Dr. Erica Walker, assistant professor of epidemiology at the School of Public Health and founder of the Community Noise Lab, explained that excess exposure to noise can negatively impact physical and mental health. 

But, Walker does not believe noise cameras are the solution. “I am 100% against noise cameras,” she said, citing surveillance and equity concerns.“When it comes to surveillance, you always need to realize that you’re opening up a Pandora’s Box,” she added. “Once you open up the surveillance thing, there is no going back.” 

To the ACLU, surveillance of any form is a concern, Stern said, noting that the organization has also opposed the installation of red-light and “block the box” cameras. 

According to Imran Dharamsi ’24, who currently researches regulations on vehicle noise, acoustic cameras are “expensive devices” that “take a lot of headache to install.”

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In his view, the cameras could misfire. “Measuring sound is really complicated,” Dharamsi explained. If the cameras accidentally attributed a loud noise to the wrong vehicle, that driver might fight a ticket they didn’t deserve, he added. “It’s even more difficult because you’re fighting some opaque machine that just decided to ticket you.”

Walker also expressed concern that the acoustic cameras could disproportionately impact minority communities.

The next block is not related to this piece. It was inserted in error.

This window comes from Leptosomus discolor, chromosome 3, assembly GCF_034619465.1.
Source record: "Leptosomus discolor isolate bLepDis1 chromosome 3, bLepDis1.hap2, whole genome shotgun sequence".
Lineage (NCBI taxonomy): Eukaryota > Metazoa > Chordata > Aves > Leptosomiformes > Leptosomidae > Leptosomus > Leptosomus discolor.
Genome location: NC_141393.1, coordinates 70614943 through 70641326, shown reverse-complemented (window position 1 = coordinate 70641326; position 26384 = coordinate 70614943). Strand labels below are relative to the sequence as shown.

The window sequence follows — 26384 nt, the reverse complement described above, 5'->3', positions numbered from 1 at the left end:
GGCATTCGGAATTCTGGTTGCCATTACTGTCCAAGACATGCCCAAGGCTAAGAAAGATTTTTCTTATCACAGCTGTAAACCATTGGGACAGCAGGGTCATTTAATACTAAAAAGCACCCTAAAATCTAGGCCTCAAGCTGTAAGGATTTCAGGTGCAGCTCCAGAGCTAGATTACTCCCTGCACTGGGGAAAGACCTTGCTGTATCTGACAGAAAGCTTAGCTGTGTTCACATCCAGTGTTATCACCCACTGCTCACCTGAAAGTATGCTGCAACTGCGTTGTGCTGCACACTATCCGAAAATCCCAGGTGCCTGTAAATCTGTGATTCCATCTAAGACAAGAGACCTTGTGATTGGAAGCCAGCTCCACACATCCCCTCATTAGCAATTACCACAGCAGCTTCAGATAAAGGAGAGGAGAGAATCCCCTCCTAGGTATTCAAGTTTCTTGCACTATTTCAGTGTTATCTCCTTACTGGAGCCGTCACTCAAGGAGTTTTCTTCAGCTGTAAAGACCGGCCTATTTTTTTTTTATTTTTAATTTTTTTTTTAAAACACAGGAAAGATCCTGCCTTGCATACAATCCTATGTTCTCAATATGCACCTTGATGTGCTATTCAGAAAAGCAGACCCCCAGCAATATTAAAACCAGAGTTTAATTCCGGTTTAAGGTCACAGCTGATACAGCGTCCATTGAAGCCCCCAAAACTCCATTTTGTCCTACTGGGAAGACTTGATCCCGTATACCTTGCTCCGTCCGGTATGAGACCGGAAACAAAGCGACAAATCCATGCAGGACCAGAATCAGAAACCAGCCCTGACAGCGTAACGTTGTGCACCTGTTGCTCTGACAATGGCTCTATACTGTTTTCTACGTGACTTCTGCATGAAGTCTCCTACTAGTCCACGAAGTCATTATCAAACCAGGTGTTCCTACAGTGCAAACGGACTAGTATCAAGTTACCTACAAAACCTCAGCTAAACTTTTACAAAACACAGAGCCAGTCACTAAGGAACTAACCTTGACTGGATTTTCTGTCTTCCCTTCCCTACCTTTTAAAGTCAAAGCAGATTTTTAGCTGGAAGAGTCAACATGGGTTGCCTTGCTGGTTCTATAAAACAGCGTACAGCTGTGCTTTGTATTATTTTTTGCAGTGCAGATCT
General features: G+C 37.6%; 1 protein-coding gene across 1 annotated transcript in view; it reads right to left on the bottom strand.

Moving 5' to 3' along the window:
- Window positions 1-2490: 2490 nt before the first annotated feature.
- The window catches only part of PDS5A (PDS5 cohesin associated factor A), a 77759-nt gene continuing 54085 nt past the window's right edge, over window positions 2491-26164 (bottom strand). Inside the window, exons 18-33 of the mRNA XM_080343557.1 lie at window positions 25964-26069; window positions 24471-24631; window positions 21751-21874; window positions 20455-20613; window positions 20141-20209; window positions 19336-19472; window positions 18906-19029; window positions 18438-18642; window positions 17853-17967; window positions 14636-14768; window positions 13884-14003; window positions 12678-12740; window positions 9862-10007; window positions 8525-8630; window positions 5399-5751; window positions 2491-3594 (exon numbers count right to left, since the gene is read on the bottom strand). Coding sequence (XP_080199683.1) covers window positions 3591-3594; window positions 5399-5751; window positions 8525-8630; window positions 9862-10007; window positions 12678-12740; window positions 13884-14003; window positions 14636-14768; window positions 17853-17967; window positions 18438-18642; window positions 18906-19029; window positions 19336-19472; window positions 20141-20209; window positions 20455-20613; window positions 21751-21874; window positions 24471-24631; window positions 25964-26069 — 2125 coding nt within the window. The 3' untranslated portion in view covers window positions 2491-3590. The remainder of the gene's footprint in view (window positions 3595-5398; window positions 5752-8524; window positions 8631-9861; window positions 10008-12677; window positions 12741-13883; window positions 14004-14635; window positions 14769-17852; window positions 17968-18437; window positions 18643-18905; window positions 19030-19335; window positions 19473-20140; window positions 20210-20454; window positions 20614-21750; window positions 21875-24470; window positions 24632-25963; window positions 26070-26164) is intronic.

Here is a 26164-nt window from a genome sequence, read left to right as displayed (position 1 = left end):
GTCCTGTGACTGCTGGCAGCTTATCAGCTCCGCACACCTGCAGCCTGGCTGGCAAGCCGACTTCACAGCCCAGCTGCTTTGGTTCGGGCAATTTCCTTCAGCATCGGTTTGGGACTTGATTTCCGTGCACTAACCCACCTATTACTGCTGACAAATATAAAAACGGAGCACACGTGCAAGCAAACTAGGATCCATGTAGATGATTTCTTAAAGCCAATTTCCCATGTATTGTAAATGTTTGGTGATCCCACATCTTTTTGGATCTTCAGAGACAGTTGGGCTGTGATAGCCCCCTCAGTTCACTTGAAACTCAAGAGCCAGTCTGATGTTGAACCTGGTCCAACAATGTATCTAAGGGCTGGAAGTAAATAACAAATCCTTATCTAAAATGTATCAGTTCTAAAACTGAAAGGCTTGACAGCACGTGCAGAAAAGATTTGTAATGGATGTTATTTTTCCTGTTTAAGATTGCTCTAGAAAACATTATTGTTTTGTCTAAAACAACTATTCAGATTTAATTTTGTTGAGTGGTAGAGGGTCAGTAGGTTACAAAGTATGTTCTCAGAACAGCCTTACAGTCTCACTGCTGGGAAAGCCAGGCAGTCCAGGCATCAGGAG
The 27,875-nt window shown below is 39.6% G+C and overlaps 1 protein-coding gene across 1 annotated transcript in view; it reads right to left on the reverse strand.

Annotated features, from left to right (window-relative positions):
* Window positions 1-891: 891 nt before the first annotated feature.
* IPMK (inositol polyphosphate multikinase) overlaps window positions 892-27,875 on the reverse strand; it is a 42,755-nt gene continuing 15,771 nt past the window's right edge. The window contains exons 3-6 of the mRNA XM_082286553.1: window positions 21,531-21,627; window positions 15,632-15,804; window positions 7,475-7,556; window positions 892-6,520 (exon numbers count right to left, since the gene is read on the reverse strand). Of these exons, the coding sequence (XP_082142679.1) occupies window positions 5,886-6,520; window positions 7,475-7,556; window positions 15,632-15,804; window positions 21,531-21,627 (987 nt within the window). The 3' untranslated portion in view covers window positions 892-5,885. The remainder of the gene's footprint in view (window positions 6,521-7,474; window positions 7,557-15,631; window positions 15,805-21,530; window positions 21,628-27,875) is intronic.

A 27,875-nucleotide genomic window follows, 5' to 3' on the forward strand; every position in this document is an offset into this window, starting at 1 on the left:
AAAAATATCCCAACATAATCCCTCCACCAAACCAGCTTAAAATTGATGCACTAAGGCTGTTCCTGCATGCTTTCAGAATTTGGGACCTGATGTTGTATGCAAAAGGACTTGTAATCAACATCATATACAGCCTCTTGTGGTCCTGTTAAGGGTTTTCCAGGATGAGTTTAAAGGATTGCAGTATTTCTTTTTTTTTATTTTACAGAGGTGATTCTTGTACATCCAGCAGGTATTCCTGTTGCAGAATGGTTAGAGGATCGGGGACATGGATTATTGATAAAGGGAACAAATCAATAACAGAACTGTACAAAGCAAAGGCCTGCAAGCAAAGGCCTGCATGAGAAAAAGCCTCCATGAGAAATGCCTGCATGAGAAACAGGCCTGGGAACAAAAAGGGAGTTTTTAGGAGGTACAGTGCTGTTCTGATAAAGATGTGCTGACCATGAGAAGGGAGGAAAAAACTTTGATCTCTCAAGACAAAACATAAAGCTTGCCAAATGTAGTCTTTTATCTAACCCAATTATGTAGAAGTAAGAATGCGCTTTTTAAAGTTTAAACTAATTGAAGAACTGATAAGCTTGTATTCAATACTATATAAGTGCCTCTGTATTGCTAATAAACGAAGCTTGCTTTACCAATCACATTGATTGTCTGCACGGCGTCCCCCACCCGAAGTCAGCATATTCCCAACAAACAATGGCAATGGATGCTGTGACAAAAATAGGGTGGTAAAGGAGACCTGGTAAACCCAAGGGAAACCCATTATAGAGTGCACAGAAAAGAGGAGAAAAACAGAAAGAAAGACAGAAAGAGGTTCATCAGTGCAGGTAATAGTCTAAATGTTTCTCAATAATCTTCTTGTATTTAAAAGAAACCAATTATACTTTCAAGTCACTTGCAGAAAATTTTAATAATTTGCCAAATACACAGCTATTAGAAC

In a study conducted in one of her classes, Walker’s students found that noise levels were higher in lower-income and predominantly non-white neighborhoods. Walker fears that this means the cameras will be installed in “any neighborhood where there’s lots of Black and brown people.”

“Noise can be a way that we target populations that we don’t necessarily want in our communities,” she continued. “Sometimes it can be racial, sometimes it can be ageist, sometimes it can be xenophobic … the headline is going to be, five years from now, communities of color are overrepresented in cases of noise complaints.” 

Smiley has publicly stated that the cameras would be evenly installed across the city, Estrella wrote. He added that “the city will need to undergo a competitive procurement process before implementing the cameras and decisions regarding installation locations would not be finalized until after the legislation passes.”

To Wilner, not installing noise cameras in minority communities would be unfair, since they are facing the consequences of noise pollution. “Those people need help, but we are being told that the noise cameras can’t be put in those places because that’s unfair,” he said. 

Wilner believes that the technology is also less likely to have issues of bias than traditional police enforcement. Officers can be “selective on who they’re going to pull over,” he said. “The noise (camera) is based entirely on the sound level.”

Dharamsi stressed that there are a multitude of ways to address noise, noting that altering the built environment, raising public awareness about noise issues or regulating the sale of modified vehicle parts can all help decrease noise levels. 

“The best solutions are those solutions where everybody is better off,” Walker said. “We have the brains in this town to actually think of some solutions that are more effective, less expensive and have an ability to make everyone better off.”

Ciara Meyer

Ciara Meyer is a Senior Staff Writer covering the Beyond Brown beat. She is from Saratoga Springs, New York and plans on concentrating in Statistics and English nonfiction. In her free time, she loves scrapbooking and building lego flowers.